Attention, last-minute shoppers: TV ads take active approach to inactivity
Posted: Friday, December 16, 2011 8:03 pm
By: By DAVID CRITCHLOW JR., Editor
Got your Christmas shopping done?
The question arises on what seems to be an hourly basis this time of year and, since I’m not much of a shopper, my response is usually, “No, I’ve still got a few things left to pick up.”
The truth is, I have done no shopping and probably won’t until late next week.
That said, a couple of items on television caught my attention recently.
The first was “Forever Lazy,” which is just what our morbidly obese country needs … and just in time for some holiday gorging.
According to a national TV advertising campaign, Forever Lazy is “the one-piece, lie-around full-body lazy-wear.”
Apparently this year’s Snuggie, which appeared to be nothing more than a robe worn backwards when it debuted, the Forever Lazy comes in three stylish colors and “keeps your head warm, comfortable and lazy.”
And, to ensure you never have to take it off, it “has zippered hatches in front and back, for great escapes when duty calls.”
Seeing the proud owners of the Forever Lazy on TV — modeling the pajama-looking attire while lounging around the house or attending outdoor sporting events — I imagined all the places I could be lazy and show off my flair for fashion.
For more action-oriented holiday shoppers, another TV advertisement caught my attention — the Time-Life Series DVD set of the first season of “Six Million Dollar Man,” featuring actor Lee Majors.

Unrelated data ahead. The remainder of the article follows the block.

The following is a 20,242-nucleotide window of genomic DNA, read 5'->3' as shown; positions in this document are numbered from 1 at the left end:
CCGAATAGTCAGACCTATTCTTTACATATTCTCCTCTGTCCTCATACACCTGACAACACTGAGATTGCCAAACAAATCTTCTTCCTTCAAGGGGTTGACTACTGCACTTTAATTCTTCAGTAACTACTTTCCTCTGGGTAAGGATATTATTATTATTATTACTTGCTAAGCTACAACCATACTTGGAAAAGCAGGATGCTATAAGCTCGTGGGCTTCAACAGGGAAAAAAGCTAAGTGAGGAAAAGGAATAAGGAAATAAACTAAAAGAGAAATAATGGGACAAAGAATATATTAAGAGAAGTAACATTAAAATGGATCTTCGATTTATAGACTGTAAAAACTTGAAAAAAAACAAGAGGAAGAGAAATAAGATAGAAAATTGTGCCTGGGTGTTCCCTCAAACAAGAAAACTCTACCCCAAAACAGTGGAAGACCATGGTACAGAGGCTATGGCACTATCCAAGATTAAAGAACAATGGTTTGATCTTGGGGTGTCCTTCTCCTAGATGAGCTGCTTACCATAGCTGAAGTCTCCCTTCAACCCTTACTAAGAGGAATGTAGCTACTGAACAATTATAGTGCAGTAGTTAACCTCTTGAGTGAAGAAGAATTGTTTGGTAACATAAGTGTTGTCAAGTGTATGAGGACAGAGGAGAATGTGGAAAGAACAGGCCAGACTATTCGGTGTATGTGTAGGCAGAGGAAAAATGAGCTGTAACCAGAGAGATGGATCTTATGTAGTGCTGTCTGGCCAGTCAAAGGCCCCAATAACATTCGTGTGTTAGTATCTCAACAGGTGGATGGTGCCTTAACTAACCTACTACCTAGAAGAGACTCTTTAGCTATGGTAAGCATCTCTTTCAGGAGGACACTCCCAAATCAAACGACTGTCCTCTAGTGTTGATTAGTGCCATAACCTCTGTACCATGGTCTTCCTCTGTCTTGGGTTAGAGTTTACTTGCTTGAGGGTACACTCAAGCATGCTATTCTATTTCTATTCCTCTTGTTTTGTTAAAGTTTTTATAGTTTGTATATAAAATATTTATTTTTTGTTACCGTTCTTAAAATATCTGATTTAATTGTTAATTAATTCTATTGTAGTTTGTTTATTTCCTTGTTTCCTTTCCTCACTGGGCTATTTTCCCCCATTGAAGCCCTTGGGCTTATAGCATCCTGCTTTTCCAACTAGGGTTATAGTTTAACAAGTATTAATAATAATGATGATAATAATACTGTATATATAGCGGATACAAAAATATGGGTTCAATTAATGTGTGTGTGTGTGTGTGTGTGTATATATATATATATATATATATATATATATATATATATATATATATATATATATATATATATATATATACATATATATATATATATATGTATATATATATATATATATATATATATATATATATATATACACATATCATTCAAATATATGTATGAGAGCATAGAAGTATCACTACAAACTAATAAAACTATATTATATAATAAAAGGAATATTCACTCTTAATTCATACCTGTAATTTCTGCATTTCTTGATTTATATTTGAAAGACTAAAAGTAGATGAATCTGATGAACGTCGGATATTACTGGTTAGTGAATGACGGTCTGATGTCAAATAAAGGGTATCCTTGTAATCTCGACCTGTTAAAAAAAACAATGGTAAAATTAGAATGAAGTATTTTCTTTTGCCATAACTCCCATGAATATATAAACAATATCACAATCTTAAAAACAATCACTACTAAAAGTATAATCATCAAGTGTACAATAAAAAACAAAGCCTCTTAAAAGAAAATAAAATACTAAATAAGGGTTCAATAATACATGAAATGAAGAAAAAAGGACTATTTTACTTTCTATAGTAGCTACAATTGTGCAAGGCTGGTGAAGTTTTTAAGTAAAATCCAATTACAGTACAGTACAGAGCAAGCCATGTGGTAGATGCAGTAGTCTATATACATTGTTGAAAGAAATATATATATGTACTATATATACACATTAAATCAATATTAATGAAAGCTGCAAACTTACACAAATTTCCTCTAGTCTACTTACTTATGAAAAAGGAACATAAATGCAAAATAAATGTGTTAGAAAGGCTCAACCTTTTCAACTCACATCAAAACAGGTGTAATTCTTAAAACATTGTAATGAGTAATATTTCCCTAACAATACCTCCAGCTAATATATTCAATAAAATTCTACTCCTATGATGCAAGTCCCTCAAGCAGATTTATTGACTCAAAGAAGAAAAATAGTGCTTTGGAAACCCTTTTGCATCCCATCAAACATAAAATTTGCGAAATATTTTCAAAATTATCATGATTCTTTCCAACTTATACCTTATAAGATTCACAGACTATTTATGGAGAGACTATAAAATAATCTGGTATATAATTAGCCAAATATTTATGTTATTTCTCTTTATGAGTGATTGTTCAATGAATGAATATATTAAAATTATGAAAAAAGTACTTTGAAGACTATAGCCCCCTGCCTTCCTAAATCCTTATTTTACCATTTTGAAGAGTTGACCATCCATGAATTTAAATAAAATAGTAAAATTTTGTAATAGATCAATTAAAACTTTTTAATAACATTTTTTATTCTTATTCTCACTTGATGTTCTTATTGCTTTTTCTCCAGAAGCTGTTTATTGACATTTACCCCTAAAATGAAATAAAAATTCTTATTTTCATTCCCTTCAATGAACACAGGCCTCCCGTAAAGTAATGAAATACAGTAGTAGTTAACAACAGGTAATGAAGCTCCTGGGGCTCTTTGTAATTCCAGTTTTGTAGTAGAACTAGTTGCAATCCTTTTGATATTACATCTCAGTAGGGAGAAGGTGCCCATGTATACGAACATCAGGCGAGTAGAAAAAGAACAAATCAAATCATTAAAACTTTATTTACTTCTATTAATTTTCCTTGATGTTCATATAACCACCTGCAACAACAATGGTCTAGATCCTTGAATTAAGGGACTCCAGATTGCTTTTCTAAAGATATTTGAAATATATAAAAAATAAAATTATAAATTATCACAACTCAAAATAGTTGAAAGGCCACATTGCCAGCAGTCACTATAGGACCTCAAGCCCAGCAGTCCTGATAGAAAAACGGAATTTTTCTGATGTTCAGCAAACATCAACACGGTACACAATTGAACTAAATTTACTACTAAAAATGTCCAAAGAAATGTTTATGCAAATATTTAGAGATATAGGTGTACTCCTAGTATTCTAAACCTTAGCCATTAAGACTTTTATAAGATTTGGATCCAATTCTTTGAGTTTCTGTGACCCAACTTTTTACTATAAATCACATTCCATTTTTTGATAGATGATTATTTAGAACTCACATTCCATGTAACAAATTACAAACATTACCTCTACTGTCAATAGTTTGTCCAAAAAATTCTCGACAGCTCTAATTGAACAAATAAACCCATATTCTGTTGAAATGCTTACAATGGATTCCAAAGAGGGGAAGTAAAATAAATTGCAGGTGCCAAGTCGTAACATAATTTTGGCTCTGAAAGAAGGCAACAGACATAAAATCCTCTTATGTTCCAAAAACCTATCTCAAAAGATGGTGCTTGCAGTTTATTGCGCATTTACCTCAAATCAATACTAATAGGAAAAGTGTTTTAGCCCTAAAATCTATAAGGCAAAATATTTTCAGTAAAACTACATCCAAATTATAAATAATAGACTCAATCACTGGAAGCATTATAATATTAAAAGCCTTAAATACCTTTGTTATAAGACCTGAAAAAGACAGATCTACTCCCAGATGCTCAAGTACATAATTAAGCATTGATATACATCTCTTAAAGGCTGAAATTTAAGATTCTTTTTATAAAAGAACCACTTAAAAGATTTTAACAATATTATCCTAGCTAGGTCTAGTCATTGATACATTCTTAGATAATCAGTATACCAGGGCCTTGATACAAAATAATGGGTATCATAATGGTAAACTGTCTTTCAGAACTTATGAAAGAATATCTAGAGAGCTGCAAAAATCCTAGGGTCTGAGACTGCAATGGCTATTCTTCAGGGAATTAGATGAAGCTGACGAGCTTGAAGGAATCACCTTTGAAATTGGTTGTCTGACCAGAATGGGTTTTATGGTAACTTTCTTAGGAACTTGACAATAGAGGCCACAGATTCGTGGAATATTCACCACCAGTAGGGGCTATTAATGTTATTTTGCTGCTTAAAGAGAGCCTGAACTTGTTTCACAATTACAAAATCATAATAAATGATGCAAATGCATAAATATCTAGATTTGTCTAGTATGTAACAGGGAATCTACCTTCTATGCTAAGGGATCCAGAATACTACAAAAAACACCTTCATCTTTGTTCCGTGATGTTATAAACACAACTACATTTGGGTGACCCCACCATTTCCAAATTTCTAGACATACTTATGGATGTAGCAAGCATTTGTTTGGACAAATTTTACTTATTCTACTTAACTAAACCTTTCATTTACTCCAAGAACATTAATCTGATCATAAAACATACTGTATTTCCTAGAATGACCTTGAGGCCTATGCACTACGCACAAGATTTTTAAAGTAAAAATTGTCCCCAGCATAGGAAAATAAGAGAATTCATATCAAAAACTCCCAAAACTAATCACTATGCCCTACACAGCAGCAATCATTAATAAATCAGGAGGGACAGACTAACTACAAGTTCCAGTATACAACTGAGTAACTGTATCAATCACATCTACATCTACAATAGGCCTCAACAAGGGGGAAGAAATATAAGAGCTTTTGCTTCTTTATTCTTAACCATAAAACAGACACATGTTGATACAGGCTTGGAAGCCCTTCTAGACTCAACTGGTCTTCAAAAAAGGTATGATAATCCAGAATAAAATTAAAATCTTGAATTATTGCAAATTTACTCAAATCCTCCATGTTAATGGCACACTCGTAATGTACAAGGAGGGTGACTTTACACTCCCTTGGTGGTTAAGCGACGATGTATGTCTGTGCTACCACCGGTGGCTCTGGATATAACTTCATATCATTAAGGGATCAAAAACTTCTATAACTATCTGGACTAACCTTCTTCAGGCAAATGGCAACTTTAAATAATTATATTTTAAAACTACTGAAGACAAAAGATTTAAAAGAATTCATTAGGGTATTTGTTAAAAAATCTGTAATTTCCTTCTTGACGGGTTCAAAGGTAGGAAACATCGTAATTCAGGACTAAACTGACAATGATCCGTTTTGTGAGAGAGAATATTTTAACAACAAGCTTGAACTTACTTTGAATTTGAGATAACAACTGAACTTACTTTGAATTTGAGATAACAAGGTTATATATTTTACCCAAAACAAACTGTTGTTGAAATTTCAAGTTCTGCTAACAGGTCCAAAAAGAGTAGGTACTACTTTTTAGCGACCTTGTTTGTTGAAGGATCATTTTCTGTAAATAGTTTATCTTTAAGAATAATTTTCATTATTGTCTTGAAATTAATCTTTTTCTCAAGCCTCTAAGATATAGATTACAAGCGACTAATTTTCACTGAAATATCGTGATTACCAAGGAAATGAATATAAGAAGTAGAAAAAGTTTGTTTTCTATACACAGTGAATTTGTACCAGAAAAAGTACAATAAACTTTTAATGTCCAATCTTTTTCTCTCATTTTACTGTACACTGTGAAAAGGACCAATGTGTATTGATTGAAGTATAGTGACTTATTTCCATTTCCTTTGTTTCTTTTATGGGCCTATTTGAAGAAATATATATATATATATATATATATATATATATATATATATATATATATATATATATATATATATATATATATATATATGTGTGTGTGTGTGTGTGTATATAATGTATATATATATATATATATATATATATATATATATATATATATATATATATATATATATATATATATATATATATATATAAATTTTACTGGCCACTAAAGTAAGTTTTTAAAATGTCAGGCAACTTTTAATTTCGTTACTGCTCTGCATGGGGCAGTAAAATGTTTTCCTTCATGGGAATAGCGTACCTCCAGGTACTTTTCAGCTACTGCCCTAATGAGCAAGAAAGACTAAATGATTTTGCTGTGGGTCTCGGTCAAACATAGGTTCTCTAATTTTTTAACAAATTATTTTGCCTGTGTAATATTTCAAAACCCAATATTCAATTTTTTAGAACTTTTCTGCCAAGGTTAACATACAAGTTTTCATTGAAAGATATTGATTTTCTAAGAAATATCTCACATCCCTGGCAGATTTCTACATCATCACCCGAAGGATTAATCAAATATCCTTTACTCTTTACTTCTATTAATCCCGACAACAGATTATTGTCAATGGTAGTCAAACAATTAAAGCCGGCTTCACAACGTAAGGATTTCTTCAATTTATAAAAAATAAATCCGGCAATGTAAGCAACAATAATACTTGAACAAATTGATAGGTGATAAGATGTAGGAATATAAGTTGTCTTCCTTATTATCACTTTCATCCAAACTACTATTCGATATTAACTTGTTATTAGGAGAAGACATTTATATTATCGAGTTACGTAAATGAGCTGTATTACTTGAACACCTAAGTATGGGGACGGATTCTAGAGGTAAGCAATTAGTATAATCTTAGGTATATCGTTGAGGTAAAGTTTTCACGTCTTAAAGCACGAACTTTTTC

For those who don’t remember the hit show from the 1970s, the premise for the show is an astronaut, Steve Austin (aka Lee Majors), who is barely alive after a horrific accident involving a space shuttle prototype. Both of his legs are crushed beyond repair, his right arm is ripped off and he loses one of his eyes.
Each show begins with the memorable line: “We can rebuild him, we have the technology. We can make him better than he was. Better, stronger, faster.”
In other words, the government had an extra $6 million lying around so they made him bionic. After surgery, he becomes half-man and half-machine with super strengths in his legs, one arm and eye.
Somehow, whenever he uses these bionic appendages, he suddenly moves in slow motion — which amazingly gives him the appearance of super-human abilities — and emits electronic “nuh-nuh-nuh-nuh-nuh-nuh” sound effects that have been imitated ever since by anyone who ever watched the show.
While the TV show ended more than three decades ago, I think some of my friends think it was based on a true story and believe they can have similar results with the help of modern-day surgical procedures.
Just last week, I heard a friend got a new titanium hip while another had knee replacement surgery, during which the doctor used some sort of cobalt alloys and plastic called polyethylene to “rebuild” his old worn-out knee.
Apparently, those materials are not the equivalent of the bionic implants of the ’70s.
I don’t know how long it took for TV’s Steve Austin to build up to running speeds of 60 miles per hour, but these guys better stick with driving if they are going to go a fraction of that speed.
I saw one of them testing his knee on the equipment at Health Quest’s workout facility recently and listened for the familiar bionic “nuh-nuh-nuh-nuh-nuh-nuh” sound effects. Nope, all I could hear were grunts.
With several eye surgeries and a shoulder surgery in my personal medical records, I, too, had hoped to be “better, stronger, faster.” I’m still waiting. Mostly, I’m just getting older.
Since those guys are already in their 50s and I’m quickly approaching AARP’s magic number, maybe it’s time to re-evaluate the situation. And maybe that “Forever Lazy” isn’t looking so bad after all.
And with three stylish colors to offer, no doubt we’d be the envy of everyone at the gym — if we ever got off our lazy tails to get up there.
Editor David Critchlow Jr. may be contacted by email at email@example.com. Published in The Messenger 12.16.11